This blog is about Hawaii's status as an independent country under prolonged illegal occupation by the United States, and the history, culture, law & politics of the islands.

By Scott Crawford, Hana, Maui

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Here in Hawaii, the election of Trump as the next U.S. president resulted in an outpouring of support for the notion of restoring Hawaii’s independence. My Facebook feed was filled with the discussion in the days following the election, with many folks who aren’t necessarily everyday outspoken supporters of independence suddenly finding it a very palatable consideration in light of the prospect of a Trump presidency. The groundwork has been laid both within our own political institutions and in the international community, in ways that are much more pervasive than most folks even within the movement realize, to initiate the transition when the time is right, and there is widespread feeling that now is the time.

Well now as president-elect, Mr. Trump has likely taken an action to further the support for Hawaii’s independence in another important location—China.

From the Wall Street Journal:

President-elect Donald Trump spoke with the president of Taiwan on Friday, a conversation that breaks with decades of U.S. policy and could well infuriate the Chinese government.

The conversation between Mr. Trump and President Tsai Ing-wen runs counter to the longstanding effort by Beijing to block any formal U.S. diplomatic relations with the island off China’s coast. Chinese leaders consider Taiwan a Chinese territory, not a sovereign nation.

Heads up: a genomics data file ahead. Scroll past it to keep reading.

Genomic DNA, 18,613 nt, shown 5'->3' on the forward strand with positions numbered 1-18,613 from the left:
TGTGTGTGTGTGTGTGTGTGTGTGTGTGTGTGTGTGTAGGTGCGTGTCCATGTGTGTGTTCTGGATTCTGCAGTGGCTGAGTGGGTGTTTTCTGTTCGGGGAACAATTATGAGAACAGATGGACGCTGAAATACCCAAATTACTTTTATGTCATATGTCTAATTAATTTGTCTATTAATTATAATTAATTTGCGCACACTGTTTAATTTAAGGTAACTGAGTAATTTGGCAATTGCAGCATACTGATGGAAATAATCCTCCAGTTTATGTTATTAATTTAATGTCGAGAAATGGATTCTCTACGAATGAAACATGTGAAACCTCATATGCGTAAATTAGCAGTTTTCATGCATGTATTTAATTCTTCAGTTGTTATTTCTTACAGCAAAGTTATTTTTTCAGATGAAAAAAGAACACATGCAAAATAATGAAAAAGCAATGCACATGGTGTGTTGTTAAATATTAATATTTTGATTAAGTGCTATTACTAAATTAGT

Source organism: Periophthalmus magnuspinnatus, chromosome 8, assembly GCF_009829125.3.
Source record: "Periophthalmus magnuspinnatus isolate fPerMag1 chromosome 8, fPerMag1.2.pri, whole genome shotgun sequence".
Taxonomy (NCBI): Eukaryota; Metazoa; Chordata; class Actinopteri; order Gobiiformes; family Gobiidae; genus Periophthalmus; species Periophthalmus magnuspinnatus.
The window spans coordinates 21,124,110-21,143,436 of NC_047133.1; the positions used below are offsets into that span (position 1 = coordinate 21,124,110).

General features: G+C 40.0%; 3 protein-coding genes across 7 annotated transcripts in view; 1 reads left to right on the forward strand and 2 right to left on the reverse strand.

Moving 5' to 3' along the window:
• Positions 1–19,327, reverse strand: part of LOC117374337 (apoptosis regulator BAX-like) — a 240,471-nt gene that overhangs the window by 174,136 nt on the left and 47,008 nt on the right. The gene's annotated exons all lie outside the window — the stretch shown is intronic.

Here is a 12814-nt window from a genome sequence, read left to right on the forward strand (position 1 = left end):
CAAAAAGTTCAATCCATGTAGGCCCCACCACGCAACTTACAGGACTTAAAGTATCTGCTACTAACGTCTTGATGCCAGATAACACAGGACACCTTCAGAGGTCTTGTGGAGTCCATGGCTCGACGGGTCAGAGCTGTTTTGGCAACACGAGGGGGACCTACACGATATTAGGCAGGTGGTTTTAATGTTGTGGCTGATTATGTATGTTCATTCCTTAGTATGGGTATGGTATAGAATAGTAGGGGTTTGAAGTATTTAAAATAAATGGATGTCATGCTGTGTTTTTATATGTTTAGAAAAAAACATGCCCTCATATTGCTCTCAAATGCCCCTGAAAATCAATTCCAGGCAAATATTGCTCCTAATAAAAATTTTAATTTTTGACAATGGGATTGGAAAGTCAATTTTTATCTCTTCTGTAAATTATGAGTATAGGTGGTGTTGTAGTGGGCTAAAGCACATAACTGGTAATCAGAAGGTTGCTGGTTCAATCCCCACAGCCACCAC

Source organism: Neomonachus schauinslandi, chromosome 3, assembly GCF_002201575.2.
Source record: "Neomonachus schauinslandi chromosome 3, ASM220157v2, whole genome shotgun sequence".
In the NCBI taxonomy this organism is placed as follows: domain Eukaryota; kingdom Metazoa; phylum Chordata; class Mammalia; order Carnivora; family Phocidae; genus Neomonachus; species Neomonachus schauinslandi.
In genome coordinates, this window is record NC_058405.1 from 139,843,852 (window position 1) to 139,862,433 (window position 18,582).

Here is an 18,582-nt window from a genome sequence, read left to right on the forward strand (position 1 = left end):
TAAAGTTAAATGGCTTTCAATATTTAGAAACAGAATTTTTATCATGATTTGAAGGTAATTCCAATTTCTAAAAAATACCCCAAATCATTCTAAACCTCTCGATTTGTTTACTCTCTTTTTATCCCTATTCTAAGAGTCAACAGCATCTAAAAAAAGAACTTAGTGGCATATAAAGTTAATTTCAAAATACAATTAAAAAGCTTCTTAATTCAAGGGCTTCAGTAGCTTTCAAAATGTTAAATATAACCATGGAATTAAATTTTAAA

[…]

There was no immediate response from Beijing, and posts citing foreign media reports about the call were being removed from Chinese social media sites Saturday morning. Reaction could be so severe as to include sanctions against U.S. companies, said Victor Shih, associate professor in the school of global policy and strategy at the University of California at San Diego.

“China and the U.S. have both worked very, very hard to create a status quo where Taiwan has de facto autonomy without any international legal standing,” he said. “And with one phone call—I think—Trump did in fact undermine the status quo quite a bit.”

I have noted a previous incident in which U.S. support for Taiwan reportedly yielded statements of support for Hawaii’s independence among Chinese officials. The idea of “arming” Hawaiian independence groups, as reported in this previous incident, is ridiculous because among other things Hawaiian independence groups are and have always been completely nonviolent, and that it would be stupid and futile. However, “the larger point here is simply that there are certainly elements within the Chinese government who are quite aware of the history of the U.S. claim to sovereignty in Hawaii, and the movement to end the occupation.”

Should the Trump administration continue to pursue diplomatic initiatives that violate the “one-China” policy, it is certainly conceivable that the Chinese government could respond with diplomatic moves of its own in support of Hawaii’s independence. De facto diplomatic relations is one of the foundations international statehood.

These are huge stakes in international diplomacy. Such is Hawaii’s political-strategic importance, the hub of the Pacific. But the main thing now is to continue to plant the seed, and to remember that Hawaii can and must be its own actor in this geopolitical drama, in our own interests, not just a pawn for the interests of others.

Geographically and politically, Hawaii is the fulcrum point between China and the U.S. It is very likely that over the next four years, under the Trump administration, leverage will be applied here. This will be a challenge and an opportunity.

Is Hawaii ready? I think so.

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